JWT Authentication in Apollo v4 - Part 1

The Server


6 min read


One of the first obstacles any new GraphQL developer faces is authentication. Since there are so many ways to authenticate a user it's not just an out of the box feature of a GraphQL server. It's not at all part of the GraphQL specification so it's generally up to you to implement the authentication method(s) your application(s) need.

In this series of posts we'll look at how to use JSON web tokens (JWT) in an exchange between an Apollo Client and an Apollo Server. This part focuses on the server code.

The code behind this post can be found on GItHub.

What is a JWT?

According to jwt.io:

JSON Web Tokens are an open, industry standard RFC 7519 method for representing claims securely between two parties.

A JWT token looks like a long string of gibberish, ex: eyJhbGciOiJIUzI1NiIsInR5cCI6IkpXVCJ9.eyJpZCI6MiwiaWF0IjoxNjY3MjY1NzAyLCJleHAiOjE2Njg0NzUzMDJ9.7fMjBItvx2fKx6s0Praly042onHP1i7v-iqRikEE8pc

Basically it's a JSON object that's been signed with a digital signature and base64 encoded - but not encrypted. It can be decoded by anyone but can only be signed by someone who holds the private key used. This private key must be kept secret to avoid 3rd parties generating fake JWTs.

Getting Started

Step 1 is to create a stand alone Apollo Server. If you are deploying using ExpressJS or as a Lambda then these instructions will change slightly. If you bribe me I might write additional posts covering those cases. The following is taken from the Apollo docs with virtually no changes save for the introduction of a context function and the use of dotenv to obtain environment variables from a .env file.


import { ApolloServer } from '@apollo/server';
import { context } from './context';
import dotenv from 'dotenv';
import { resolvers } from './resolvers';
import { startStandaloneServer } from '@apollo/server/standalone';
import { typeDefs } from './typeDefs';


const server = new ApolloServer({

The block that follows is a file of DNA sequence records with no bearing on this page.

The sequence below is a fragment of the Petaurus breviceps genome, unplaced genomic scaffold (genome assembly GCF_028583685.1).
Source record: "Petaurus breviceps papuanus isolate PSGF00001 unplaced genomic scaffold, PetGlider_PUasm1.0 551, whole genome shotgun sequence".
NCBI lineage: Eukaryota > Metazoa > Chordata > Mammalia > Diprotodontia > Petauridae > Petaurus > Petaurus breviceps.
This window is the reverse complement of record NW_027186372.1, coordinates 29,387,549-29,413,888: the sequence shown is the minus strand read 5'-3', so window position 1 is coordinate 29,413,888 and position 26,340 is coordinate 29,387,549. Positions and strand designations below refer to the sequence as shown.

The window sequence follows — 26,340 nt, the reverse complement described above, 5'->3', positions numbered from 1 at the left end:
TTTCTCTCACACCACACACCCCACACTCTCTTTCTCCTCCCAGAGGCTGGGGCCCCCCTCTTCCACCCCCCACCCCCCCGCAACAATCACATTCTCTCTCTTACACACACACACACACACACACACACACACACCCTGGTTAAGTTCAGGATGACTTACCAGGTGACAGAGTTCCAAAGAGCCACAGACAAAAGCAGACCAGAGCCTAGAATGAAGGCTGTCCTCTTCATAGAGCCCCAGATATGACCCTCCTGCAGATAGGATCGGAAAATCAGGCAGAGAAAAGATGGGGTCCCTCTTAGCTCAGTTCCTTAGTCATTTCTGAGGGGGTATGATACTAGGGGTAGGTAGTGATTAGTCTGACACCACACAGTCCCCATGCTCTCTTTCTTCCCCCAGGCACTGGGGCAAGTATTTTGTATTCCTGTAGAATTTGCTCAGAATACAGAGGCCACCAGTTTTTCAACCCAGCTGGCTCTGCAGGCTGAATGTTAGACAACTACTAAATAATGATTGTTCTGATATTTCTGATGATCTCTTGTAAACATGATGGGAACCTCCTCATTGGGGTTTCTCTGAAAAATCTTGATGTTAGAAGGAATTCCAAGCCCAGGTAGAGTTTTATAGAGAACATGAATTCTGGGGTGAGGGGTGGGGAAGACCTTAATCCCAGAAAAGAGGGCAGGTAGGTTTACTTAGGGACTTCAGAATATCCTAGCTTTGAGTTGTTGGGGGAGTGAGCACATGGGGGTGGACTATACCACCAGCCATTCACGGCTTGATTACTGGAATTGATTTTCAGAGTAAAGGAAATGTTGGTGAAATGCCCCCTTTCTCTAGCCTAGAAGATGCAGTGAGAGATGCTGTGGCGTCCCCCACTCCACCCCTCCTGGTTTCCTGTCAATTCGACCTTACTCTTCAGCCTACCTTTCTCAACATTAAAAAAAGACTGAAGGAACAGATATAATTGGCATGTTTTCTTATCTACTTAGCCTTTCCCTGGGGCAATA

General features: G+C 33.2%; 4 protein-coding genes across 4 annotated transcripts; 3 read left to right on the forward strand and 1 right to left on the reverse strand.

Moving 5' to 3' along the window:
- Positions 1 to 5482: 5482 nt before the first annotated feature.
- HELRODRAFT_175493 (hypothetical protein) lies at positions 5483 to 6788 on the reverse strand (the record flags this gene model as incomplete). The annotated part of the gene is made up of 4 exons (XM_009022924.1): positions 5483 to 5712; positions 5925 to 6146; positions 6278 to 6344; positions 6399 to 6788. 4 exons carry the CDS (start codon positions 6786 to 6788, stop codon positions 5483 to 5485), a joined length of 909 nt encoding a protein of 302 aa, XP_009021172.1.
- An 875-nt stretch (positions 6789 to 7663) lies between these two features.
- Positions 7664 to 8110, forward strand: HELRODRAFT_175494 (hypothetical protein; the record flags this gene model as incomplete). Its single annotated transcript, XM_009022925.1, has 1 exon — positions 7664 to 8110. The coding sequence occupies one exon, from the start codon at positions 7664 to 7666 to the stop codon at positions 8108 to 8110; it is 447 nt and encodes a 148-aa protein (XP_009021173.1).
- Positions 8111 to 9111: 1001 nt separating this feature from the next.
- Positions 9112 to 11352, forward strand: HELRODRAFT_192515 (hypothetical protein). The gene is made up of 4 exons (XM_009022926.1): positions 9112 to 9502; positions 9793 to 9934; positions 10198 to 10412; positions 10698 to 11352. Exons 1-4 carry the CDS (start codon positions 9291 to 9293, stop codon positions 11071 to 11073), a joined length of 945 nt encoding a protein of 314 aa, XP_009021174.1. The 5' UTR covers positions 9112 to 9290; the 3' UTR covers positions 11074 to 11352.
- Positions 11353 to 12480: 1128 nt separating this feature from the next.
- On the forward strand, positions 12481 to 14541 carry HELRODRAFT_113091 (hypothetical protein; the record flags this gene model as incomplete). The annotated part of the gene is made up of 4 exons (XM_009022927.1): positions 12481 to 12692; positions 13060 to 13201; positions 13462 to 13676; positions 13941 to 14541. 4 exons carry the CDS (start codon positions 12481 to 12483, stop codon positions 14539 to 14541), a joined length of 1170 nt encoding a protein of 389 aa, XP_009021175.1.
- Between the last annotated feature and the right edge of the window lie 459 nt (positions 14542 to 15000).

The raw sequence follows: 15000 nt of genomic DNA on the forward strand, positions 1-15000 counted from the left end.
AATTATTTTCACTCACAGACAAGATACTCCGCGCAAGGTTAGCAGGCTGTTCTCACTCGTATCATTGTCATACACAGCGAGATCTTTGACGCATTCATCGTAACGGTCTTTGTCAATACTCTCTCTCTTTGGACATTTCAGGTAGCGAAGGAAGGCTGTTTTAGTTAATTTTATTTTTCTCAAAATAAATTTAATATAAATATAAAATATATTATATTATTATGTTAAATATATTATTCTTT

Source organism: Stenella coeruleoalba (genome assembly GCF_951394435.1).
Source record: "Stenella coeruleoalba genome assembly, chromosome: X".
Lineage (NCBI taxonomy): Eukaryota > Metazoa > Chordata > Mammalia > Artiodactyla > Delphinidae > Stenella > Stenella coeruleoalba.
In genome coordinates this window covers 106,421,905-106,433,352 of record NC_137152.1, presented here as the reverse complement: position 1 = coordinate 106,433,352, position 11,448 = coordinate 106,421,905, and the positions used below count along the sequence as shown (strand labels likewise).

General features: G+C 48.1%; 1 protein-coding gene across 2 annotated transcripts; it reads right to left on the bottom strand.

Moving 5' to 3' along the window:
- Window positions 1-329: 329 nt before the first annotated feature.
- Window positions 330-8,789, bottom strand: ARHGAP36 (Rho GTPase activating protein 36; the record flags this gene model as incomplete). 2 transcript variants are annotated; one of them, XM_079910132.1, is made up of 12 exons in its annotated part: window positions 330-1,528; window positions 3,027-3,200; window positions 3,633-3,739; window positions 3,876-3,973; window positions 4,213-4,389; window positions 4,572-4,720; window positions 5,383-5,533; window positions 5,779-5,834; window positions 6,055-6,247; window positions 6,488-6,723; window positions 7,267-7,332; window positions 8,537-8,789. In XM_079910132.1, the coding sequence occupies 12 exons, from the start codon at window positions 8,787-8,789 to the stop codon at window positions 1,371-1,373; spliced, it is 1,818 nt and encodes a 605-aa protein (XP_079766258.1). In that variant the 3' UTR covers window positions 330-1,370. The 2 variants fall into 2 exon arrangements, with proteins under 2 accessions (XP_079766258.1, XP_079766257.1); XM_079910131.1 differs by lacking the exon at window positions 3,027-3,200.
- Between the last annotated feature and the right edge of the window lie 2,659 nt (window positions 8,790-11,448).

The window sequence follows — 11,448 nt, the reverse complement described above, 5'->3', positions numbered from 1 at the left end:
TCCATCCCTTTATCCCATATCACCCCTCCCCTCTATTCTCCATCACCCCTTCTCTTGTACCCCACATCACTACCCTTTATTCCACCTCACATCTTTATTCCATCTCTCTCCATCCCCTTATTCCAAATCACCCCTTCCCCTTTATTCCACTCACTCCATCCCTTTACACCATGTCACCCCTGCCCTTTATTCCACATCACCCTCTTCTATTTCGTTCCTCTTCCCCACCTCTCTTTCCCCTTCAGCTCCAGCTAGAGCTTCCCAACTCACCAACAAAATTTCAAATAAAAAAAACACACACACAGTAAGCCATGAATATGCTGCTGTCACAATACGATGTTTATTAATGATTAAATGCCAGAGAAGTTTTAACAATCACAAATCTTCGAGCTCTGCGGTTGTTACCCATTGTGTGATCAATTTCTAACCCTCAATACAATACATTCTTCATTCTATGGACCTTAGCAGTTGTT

const { url } = await startStandaloneServer(server, {
  listen: { port: parseInt(process.env.PORT) },

console.log(`๐Ÿš€  Server ready at: ${url}`);


The context function below is the critical piece of code. It looks for specific headers (x-access-token and x-refresh-token) in the request object and, if present, decodes and verifies them to determine the identity of the user making a GraphQL request.

import { setTokens, validateAccessToken, validateRefreshToken } from './jwt';

import { findUserById } from './users';

export const context = async ({ req, res }) => {
  // Note that 'null' may come across the wire as a string
  let accessToken = req.headers['x-access-token']?.replace(/^null$/, '');
  let refreshToken = req.headers['x-refresh-token']?.replace(/^null$/, '');

  if (accessToken) {
    const decodedAccessToken = validateAccessToken(accessToken);
    let id = decodedAccessToken?.user?.id;

    if (!id) {
      // access token may have expired so check the refresh token
      if (refreshToken) {
        const tokenUser = validateRefreshToken(refreshToken)?.user;
        if (tokenUser) {
          /* refresh the tokens and make them available through headers to the client
           * this allows the client to transparently get refreshed headers without
           * requiring a separate GraphQL query request */
          id = tokenUser.id;
          ({ accessToken, refreshToken } = setTokens(tokenUser));
          res.set('x-access-token', accessToken);
          res.set('x-refresh-token', refreshToken);
      } else
          `Invalid/expired access token presented but refreshToken null or missing!`
    /* if we've found an authenticated user, add the user object to req for access by resolvers via req.user